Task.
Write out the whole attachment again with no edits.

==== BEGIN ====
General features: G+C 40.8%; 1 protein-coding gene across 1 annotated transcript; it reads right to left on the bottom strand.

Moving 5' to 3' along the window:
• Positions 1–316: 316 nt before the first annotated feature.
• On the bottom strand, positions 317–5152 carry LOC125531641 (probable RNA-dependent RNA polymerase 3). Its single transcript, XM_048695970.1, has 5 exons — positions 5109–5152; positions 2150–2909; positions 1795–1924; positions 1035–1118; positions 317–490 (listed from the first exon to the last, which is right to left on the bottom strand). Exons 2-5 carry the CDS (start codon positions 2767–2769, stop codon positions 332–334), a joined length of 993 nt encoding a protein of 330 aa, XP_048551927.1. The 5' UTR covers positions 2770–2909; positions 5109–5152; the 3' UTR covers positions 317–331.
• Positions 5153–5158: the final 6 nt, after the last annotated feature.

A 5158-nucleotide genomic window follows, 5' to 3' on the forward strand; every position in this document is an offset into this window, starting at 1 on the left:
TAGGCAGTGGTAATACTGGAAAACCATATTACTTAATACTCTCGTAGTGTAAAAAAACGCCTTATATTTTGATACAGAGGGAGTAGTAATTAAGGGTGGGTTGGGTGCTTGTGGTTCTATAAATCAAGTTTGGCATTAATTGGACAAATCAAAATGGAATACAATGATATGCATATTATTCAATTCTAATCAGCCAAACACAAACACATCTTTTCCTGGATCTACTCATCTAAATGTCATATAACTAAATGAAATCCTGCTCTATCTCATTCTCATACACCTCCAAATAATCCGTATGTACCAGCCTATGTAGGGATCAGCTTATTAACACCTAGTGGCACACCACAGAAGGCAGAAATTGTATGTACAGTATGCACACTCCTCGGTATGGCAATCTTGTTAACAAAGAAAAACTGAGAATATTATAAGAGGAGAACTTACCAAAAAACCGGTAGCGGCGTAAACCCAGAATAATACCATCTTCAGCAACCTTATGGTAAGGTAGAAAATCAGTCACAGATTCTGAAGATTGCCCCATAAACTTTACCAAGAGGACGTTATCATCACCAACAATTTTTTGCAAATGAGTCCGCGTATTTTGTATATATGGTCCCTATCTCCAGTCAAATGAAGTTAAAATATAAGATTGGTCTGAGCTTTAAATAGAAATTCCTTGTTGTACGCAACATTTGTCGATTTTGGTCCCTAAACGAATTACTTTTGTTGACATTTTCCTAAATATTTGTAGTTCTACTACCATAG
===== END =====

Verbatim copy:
General features: G+C 40.8%; 1 protein-coding gene across 1 annotated transcript; it reads right to left on the bottom strand.

Moving 5' to 3' along the window:
• Positions 1–316: 316 nt before the first annotated feature.
• On the bottom strand, positions 317–5152 carry LOC125531641 (probable RNA-dependent RNA polymerase 3). Its single transcript, XM_048695970.1, has 5 exons — positions 5109–5152; positions 2150–2909; positions 1795–1924; positions 1035–1118; positions 317–490 (listed from the first exon to the last, which is right to left on the bottom strand). Exons 2-5 carry the CDS (start codon positions 2767–2769, stop codon positions 332–334), a joined length of 993 nt encoding a protein of 330 aa, XP_048551927.1. The 5' UTR covers positions 2770–2909; positions 5109–5152; the 3' UTR covers positions 317–331.
• Positions 5153–5158: the final 6 nt, after the last annotated feature.

A 5158-nucleotide genomic window follows, 5' to 3' on the forward strand; every position in this document is an offset into this window, starting at 1 on the left:
TAGGCAGTGGTAATACTGGAAAACCATATTACTTAATACTCTCGTAGTGTAAAAAAACGCCTTATATTTTGATACAGAGGGAGTAGTAATTAAGGGTGGGTTGGGTGCTTGTGGTTCTATAAATCAAGTTTGGCATTAATTGGACAAATCAAAATGGAATACAATGATATGCATATTATTCAATTCTAATCAGCCAAACACAAACACATCTTTTCCTGGATCTACTCATCTAAATGTCATATAACTAAATGAAATCCTGCTCTATCTCATTCTCATACACCTCCAAATAATCCGTATGTACCAGCCTATGTAGGGATCAGCTTATTAACACCTAGTGGCACACCACAGAAGGCAGAAATTGTATGTACAGTATGCACACTCCTCGGTATGGCAATCTTGTTAACAAAGAAAAACTGAGAATATTATAAGAGGAGAACTTACCAAAAAACCGGTAGCGGCGTAAACCCAGAATAATACCATCTTCAGCAACCTTATGGTAAGGTAGAAAATCAGTCACAGATTCTGAAGATTGCCCCATAAACTTTACCAAGAGGACGTTATCATCACCAACAATTTTTTGCAAATGAGTCCGCGTATTTTGTATATATGGTCCCTATCTCCAGTCAAATGAAGTTAAAATATAAGATTGGTCTGAGCTTTAAATAGAAATTCCTTGTTGTACGCAACATTTGTCGATTTTGGTCCCTAAACGAATTACTTTTGTTGACATTTTCCTAAATATTTGTAGTTCTACTACCATAG